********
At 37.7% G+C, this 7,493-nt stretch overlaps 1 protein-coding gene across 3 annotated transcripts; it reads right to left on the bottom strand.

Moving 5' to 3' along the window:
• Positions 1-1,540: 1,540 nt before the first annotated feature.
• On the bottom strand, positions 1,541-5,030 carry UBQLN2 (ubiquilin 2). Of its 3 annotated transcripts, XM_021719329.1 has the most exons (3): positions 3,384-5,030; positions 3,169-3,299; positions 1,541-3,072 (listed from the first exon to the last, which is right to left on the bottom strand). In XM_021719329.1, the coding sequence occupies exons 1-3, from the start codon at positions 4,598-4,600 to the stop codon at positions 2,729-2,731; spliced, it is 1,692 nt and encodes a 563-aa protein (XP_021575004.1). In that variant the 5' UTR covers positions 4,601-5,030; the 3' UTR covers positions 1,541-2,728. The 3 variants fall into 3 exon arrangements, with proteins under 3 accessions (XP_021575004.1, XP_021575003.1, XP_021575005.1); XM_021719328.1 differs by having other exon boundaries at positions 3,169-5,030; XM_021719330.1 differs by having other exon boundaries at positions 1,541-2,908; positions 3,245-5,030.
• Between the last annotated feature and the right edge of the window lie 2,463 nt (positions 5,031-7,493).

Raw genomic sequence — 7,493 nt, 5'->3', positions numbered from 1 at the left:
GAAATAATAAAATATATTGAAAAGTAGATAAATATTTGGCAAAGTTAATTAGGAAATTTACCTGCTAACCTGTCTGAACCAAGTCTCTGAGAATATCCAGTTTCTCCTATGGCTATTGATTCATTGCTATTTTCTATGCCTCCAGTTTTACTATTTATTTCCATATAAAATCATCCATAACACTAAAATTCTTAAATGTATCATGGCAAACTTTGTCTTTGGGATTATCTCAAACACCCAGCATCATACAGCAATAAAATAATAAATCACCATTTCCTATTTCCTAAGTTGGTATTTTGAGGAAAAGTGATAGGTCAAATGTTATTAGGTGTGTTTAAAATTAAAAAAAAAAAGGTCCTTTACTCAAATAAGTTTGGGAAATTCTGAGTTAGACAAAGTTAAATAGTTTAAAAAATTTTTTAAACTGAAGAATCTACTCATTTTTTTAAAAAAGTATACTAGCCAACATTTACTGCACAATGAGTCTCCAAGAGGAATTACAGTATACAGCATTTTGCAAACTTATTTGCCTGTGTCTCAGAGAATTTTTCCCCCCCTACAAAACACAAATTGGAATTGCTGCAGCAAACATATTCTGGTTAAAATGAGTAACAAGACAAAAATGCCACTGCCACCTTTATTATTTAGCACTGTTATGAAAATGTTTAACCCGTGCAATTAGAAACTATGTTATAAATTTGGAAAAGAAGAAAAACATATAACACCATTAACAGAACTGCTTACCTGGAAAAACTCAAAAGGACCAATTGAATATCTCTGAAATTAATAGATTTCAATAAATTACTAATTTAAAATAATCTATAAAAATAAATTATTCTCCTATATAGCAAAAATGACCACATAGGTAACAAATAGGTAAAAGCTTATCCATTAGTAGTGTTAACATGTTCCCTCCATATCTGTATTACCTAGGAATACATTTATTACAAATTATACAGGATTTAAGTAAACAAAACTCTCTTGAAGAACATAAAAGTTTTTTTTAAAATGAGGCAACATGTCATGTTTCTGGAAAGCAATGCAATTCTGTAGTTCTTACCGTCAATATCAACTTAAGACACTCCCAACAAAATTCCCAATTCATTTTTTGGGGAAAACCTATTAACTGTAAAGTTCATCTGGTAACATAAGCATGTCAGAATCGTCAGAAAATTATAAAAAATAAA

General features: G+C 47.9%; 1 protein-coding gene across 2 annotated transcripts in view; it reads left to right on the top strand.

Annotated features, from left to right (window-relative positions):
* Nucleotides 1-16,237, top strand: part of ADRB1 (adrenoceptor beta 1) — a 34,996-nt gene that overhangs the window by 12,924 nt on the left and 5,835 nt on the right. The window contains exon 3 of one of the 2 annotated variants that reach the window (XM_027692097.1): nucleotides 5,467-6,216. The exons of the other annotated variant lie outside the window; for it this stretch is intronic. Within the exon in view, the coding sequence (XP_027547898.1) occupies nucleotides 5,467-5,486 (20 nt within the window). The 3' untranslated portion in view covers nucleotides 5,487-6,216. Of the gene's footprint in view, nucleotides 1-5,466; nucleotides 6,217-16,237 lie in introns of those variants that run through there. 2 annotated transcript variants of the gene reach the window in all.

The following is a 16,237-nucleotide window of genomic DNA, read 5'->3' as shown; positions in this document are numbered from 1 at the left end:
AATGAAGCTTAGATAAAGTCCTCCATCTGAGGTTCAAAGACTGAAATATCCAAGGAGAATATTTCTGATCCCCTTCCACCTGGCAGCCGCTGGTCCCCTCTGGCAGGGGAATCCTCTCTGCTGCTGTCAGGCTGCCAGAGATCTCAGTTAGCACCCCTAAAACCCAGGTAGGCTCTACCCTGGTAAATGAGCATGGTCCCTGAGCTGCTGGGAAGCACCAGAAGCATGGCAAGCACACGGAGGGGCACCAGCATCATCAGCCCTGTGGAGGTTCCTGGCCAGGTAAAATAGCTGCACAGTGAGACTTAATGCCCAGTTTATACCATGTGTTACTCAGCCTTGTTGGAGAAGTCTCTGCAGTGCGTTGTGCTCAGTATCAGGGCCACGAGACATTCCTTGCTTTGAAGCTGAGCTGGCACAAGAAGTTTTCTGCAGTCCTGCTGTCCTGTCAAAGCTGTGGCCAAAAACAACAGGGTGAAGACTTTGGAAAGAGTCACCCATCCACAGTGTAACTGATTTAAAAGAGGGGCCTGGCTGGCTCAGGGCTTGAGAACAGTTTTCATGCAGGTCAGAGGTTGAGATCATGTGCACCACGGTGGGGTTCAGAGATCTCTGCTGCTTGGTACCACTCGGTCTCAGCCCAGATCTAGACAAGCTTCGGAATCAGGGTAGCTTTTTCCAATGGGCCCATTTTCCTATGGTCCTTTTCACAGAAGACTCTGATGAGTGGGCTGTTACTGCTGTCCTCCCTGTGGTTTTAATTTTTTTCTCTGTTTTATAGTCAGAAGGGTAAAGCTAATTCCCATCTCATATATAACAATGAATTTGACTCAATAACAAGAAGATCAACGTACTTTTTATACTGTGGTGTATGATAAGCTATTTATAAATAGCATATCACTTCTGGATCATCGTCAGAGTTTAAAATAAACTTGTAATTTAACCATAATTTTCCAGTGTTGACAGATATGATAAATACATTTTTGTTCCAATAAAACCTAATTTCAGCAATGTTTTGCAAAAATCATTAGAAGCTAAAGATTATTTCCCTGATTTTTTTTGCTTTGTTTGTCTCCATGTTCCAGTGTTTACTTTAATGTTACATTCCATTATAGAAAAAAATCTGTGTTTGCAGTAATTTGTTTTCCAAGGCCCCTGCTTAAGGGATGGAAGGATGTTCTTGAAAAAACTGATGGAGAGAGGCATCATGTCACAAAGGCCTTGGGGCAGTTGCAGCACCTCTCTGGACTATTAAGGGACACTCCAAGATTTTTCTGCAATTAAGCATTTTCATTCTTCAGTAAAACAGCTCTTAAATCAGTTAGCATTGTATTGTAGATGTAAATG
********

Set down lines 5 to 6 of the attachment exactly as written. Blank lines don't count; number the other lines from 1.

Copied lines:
• Between the last annotated feature and the right edge of the window lie 2,463 nt (positions 5,031-7,493).

Raw genomic sequence — 7,493 nt, 5'->3', positions numbered from 1 at the left: